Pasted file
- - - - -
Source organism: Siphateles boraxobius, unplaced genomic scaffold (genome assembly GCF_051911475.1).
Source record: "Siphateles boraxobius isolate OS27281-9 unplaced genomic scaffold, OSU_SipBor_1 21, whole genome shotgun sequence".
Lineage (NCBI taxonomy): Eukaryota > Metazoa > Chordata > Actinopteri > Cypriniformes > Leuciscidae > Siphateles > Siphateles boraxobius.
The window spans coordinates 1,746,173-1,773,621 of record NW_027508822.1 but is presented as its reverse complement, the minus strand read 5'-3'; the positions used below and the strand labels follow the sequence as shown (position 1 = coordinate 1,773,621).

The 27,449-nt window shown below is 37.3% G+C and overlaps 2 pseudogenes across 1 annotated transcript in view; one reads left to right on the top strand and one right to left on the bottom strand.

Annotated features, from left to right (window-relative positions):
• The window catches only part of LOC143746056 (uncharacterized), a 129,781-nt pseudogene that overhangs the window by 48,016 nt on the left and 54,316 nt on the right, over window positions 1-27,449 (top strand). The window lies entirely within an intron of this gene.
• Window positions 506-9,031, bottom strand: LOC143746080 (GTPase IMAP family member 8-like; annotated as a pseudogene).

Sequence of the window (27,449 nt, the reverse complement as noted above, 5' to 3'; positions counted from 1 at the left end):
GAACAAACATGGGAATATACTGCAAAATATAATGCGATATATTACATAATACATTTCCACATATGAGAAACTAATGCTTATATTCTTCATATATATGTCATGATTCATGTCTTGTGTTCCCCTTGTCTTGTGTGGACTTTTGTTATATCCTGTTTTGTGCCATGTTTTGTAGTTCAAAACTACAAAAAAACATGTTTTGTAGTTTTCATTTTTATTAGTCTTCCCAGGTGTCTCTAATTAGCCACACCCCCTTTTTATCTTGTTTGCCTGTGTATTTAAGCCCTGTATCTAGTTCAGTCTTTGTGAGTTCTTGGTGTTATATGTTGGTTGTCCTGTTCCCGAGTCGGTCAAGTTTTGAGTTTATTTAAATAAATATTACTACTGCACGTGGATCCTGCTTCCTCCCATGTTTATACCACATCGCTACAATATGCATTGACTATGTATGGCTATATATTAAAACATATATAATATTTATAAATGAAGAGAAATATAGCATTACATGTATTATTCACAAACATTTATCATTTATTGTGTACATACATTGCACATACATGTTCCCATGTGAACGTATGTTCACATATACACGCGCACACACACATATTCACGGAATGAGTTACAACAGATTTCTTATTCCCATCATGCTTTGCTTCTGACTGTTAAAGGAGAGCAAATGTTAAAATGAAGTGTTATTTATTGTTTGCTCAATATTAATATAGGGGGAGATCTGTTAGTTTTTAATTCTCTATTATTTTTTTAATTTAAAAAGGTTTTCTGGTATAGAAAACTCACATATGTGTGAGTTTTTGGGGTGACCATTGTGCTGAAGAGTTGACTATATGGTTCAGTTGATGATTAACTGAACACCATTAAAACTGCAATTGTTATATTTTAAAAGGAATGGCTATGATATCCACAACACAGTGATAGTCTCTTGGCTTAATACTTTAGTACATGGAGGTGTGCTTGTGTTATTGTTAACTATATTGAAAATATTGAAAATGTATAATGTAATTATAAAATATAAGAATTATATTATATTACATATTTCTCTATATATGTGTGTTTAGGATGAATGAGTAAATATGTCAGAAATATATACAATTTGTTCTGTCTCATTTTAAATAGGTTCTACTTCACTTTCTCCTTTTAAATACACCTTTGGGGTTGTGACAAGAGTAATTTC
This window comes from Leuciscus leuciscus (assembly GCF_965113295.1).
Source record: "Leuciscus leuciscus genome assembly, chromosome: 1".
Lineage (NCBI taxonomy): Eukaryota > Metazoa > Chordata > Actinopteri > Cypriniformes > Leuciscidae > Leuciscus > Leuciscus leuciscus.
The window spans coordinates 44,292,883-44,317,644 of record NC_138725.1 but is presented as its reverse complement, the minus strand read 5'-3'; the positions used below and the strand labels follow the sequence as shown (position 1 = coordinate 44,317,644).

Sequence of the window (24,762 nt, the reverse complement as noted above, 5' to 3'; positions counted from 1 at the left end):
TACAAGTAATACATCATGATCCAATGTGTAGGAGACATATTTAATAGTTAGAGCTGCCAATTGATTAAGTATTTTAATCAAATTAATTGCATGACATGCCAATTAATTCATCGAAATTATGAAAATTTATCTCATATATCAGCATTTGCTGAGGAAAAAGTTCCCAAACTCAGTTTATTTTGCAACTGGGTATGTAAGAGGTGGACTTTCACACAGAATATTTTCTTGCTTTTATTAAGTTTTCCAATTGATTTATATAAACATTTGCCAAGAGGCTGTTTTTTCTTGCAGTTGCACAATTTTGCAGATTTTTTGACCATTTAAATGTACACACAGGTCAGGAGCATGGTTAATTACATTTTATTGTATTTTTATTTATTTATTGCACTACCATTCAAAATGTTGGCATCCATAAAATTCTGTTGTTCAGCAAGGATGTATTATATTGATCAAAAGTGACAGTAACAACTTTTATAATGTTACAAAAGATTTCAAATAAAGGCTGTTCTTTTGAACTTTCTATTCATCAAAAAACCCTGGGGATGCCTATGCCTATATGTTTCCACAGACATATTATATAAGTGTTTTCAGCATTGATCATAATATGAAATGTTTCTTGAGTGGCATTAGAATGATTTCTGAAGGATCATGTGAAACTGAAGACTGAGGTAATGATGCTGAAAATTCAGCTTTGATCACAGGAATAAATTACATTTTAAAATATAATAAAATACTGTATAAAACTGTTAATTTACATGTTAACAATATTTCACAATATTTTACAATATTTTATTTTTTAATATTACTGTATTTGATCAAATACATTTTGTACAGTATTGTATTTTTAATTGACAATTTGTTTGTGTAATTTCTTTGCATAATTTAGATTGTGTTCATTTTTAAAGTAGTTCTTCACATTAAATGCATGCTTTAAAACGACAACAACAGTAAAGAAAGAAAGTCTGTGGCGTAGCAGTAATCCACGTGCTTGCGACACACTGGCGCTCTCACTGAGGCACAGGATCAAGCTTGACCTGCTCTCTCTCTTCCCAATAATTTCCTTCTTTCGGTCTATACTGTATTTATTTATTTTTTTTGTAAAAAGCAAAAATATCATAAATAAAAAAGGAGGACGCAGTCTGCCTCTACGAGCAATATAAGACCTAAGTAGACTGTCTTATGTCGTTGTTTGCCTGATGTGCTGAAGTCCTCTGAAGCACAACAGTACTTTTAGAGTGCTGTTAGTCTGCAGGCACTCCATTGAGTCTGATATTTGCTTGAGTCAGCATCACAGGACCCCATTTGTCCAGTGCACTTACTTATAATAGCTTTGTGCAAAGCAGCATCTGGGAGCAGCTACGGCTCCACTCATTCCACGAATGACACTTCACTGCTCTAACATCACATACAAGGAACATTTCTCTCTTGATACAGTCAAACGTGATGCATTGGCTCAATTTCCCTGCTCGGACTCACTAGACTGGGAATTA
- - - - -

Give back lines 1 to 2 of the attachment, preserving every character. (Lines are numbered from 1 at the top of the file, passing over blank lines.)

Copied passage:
Source organism: Siphateles boraxobius, unplaced genomic scaffold (genome assembly GCF_051911475.1).
Source record: "Siphateles boraxobius isolate OS27281-9 unplaced genomic scaffold, OSU_SipBor_1 21, whole genome shotgun sequence".